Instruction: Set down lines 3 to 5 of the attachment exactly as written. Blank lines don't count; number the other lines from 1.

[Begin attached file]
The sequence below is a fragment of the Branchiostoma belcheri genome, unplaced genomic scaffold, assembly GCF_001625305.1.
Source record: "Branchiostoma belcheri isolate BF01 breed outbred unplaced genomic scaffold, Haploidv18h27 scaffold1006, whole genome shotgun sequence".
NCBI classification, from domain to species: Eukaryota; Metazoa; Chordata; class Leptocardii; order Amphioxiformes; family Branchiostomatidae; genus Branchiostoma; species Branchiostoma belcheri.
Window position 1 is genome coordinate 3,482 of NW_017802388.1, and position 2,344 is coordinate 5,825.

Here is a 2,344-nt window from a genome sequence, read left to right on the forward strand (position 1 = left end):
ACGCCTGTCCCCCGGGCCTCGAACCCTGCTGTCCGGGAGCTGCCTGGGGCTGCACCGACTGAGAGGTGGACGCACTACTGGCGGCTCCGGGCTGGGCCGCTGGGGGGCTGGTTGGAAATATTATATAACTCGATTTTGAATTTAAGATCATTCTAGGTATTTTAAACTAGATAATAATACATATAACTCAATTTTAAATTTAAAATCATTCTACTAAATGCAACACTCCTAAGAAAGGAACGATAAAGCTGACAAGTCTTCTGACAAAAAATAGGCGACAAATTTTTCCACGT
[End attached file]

NCBI classification, from domain to species: Eukaryota; Metazoa; Chordata; class Leptocardii; order Amphioxiformes; family Branchiostomatidae; genus Branchiostoma; species Branchiostoma belcheri.
Window position 1 is genome coordinate 3,482 of NW_017802388.1, and position 2,344 is coordinate 5,825.

Here is a 2,344-nt window from a genome sequence, read left to right on the forward strand (position 1 = left end):